Writing in Public

I recently read a post on Victoria’s blog about writing habits. In the post, Victoria confesses her hesitation to write in public places and it spawned an idea for a post on my own blog.

I used to write in public all the time. In high school, I was always scribbling something in the margin of my notebook and I didn’t care who looked at it or asked me about it because most of the time, nobody would ask. When I was in college, I’d do the same thing. I’d sit in a corner of the student lounge with my notebook in front of me and write like I would at home (except on paper instead of on a computer).

A few people would come up and talk to me or ask what I was doing. I’d tell them I was writing my story (which was XIII 90% of the time) and chances were, they wouldn’t ask for any further details. That’s why I never had a big fear of writing in public. If people had asked for more detail or asked to read my story, I would probably have freaked out.

Like the stereotypical writer, I have written in coffee shops before. And in fast food restaurants. And on picnic tables outside. It’s no big deal. But yes, people-watching can be distracting, although if you’re really into the story, the people and the world kind of fade away.

Do you write in public?

21 thoughts on “Writing in Public

  1. I write poems in public, and I outline works or think of ideas for blog entries or other short essays, but when it comes to more substantial writing, I tend to be too easily distract by people around me to really focus at it.


  2. I’ve tried it, sitting at a Starbucks at the local Barnes & Noble with a coffee. But I get distracted. Some of my good stuff was penned at home or in my university library. I need some quiet and the people around me shouldn’t be having any more fun than I am.


  3. I actually write more often than not in public. Mostly I do it to while away the time, waiting for a train or the next interesting conversation partner.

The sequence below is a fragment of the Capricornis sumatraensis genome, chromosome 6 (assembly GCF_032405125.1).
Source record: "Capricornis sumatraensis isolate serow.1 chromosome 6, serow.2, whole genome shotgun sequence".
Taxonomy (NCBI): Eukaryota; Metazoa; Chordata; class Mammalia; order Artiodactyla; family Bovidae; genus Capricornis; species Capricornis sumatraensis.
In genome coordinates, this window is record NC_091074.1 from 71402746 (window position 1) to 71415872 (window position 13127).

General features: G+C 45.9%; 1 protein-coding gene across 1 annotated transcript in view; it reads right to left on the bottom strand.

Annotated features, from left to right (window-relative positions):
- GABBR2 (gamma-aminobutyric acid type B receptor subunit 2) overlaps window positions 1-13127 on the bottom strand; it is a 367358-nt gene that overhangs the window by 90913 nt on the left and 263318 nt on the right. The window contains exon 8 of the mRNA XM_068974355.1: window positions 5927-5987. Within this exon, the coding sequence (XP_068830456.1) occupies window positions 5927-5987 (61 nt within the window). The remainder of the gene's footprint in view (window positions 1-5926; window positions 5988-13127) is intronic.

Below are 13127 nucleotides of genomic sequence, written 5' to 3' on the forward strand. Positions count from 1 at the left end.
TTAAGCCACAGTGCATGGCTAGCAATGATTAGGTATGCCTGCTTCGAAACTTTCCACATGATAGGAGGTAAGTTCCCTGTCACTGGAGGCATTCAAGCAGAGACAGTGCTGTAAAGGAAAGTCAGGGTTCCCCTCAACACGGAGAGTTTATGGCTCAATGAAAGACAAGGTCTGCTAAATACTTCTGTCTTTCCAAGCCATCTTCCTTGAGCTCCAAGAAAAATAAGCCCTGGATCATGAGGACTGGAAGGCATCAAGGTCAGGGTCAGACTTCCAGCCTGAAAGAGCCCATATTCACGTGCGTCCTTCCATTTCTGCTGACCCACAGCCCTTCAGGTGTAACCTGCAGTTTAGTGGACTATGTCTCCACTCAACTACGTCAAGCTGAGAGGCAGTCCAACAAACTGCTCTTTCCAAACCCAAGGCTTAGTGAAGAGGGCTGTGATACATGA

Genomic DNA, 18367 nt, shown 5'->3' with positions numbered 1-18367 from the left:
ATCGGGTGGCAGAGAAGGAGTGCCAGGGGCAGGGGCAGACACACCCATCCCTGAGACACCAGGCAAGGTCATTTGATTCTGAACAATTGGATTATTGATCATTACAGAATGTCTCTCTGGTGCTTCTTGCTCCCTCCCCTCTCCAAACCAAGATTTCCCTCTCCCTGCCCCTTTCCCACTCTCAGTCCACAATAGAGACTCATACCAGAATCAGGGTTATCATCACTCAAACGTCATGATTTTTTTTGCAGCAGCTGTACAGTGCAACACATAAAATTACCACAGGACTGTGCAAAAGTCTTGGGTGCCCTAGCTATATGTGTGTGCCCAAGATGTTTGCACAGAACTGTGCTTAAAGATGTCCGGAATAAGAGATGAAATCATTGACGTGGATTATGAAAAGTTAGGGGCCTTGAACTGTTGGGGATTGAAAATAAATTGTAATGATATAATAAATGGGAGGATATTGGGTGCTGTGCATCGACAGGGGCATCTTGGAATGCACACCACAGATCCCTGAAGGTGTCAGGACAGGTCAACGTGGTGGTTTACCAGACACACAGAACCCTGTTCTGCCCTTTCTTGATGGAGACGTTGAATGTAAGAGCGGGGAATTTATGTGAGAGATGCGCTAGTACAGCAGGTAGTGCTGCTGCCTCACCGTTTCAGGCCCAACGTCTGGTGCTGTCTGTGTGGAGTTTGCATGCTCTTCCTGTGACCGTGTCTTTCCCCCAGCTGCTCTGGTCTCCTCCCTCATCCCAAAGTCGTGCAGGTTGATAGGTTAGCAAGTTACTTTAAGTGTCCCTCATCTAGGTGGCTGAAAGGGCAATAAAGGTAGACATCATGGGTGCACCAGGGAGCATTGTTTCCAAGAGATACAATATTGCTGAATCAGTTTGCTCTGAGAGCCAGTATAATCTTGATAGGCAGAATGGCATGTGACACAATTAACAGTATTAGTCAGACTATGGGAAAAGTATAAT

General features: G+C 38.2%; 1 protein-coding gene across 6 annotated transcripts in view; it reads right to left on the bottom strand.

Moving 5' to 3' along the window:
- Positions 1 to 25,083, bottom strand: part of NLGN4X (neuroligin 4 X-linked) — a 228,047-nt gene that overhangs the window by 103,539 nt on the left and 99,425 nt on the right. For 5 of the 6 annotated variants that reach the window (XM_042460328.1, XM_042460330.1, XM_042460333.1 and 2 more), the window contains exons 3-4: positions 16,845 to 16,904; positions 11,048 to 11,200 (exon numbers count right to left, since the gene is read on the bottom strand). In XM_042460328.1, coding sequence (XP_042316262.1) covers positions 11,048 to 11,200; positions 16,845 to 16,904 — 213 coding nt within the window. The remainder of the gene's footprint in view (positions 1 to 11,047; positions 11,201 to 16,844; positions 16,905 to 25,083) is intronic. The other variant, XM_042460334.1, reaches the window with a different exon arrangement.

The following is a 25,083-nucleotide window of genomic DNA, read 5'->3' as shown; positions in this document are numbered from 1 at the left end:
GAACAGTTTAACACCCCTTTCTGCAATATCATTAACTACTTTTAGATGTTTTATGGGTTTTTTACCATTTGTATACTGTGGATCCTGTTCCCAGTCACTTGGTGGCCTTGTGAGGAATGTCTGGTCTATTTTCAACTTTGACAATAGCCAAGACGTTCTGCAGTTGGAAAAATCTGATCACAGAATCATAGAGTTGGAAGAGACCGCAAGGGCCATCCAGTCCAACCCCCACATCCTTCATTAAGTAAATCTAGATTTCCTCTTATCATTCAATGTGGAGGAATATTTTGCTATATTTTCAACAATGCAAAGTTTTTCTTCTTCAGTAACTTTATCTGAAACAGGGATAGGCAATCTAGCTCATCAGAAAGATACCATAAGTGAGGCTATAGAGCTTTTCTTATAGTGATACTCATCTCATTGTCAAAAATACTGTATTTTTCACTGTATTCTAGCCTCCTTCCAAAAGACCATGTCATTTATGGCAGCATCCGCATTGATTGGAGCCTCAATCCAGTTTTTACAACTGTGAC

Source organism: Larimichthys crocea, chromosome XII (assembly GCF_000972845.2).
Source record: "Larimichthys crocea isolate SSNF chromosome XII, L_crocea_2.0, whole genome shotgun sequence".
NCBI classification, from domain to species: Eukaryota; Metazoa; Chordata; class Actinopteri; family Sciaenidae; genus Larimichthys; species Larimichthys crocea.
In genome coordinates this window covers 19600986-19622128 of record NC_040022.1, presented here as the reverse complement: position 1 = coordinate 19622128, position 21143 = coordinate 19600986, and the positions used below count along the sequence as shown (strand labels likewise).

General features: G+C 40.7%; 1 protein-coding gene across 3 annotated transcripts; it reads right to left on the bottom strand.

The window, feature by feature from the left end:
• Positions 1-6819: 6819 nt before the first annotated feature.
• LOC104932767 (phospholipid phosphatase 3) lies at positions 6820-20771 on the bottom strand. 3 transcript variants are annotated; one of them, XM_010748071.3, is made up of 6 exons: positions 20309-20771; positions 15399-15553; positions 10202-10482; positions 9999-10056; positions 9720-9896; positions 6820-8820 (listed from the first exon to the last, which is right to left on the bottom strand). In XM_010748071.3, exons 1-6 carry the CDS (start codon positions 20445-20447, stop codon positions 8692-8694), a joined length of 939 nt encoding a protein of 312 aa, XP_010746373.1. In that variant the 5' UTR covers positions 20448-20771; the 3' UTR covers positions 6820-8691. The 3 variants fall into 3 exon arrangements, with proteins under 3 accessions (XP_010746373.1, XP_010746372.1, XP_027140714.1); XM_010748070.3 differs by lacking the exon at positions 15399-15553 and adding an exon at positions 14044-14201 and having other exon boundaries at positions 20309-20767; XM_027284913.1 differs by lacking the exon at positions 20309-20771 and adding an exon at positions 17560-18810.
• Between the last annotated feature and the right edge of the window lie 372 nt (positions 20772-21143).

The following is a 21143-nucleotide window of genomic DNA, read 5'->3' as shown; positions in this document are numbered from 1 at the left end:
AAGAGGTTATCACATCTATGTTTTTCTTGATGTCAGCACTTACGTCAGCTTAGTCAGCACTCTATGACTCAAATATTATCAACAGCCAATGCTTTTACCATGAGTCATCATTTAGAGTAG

Also I found it a good way to start a conversation… or at least spawn some curiosity what you are writing… Which is probably the hardest things to explain.

    On the other hand sometimes I have to be quite rude to people who would like to ask me questions and I am in a certain creative flow… All they get is a “sorry, not now.”


  4. I often write at home, but I do like writing in public. It motivates me to keep writing instead of surfing the internet because I have this silly belief that people will know I’m slacking off and judge me. Silly, but it works!


  5. I write pretty much wherever I am. Used to be on paper but now more often it’s on my tablet, or even on my phone (good for input, not so much for edits). Nobody has ever asked what I was doing, even when I was writing on paper.


    1. The only times anyone asked what was doing where in high school and college – I don’t think that in actual public (a restaurant or something) that anyone would ask.


        1. We were in community college, I was sitting in the student lounge writing (on paper, not with laptop) and he showed up and asked me what I was writing, so I told him basically what the plot was. He mentioned he liked similar types of stories, so we started chatting, and thus a friendship was born. ๐Ÿ™‚


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